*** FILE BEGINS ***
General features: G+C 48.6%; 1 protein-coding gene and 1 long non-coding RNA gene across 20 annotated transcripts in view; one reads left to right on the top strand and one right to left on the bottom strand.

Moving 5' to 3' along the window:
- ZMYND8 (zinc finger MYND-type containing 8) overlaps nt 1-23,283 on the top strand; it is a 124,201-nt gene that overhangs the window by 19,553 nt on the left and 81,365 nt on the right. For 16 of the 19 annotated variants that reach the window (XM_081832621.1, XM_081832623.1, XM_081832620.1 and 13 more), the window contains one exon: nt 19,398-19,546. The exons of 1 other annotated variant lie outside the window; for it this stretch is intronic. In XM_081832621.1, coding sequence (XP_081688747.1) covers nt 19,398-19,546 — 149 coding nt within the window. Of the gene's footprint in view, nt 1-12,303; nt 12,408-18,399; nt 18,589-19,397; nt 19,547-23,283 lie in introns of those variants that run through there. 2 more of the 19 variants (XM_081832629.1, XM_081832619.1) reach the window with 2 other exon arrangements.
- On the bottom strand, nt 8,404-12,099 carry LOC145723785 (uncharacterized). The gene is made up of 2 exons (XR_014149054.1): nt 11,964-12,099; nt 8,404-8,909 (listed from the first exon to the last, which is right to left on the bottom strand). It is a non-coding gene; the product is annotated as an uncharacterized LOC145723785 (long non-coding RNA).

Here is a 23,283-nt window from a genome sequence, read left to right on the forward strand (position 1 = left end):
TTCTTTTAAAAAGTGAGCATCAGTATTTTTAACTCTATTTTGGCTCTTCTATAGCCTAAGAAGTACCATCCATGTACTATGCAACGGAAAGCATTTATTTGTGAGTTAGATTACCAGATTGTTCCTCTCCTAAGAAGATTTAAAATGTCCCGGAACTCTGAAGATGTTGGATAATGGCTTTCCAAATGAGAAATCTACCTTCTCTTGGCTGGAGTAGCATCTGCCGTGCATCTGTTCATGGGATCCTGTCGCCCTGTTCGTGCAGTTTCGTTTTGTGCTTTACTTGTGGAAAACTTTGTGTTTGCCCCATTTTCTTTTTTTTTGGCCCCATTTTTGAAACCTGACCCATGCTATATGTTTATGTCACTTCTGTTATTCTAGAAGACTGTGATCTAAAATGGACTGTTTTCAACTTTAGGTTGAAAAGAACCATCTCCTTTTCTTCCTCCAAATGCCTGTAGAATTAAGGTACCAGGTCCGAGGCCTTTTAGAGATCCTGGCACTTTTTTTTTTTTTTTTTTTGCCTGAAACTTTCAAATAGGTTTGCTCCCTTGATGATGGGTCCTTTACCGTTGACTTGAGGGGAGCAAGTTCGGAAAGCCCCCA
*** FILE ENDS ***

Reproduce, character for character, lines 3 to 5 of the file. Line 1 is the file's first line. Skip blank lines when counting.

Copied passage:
- ZMYND8 (zinc finger MYND-type containing 8) overlaps nt 1-23,283 on the top strand; it is a 124,201-nt gene that overhangs the window by 19,553 nt on the left and 81,365 nt on the right. For 16 of the 19 annotated variants that reach the window (XM_081832621.1, XM_081832623.1, XM_081832620.1 and 13 more), the window contains one exon: nt 19,398-19,546. The exons of 1 other annotated variant lie outside the window; for it this stretch is intronic. In XM_081832621.1, coding sequence (XP_081688747.1) covers nt 19,398-19,546 — 149 coding nt within the window. Of the gene's footprint in view, nt 1-12,303; nt 12,408-18,399; nt 18,589-19,397; nt 19,547-23,283 lie in introns of those variants that run through there. 2 more of the 19 variants (XM_081832629.1, XM_081832619.1) reach the window with 2 other exon arrangements.
- On the bottom strand, nt 8,404-12,099 carry LOC145723785 (uncharacterized). The gene is made up of 2 exons (XR_014149054.1): nt 11,964-12,099; nt 8,404-8,909 (listed from the first exon to the last, which is right to left on the bottom strand). It is a non-coding gene; the product is annotated as an uncharacterized LOC145723785 (long non-coding RNA).

Here is a 23,283-nt window from a genome sequence, read left to right on the forward strand (position 1 = left end):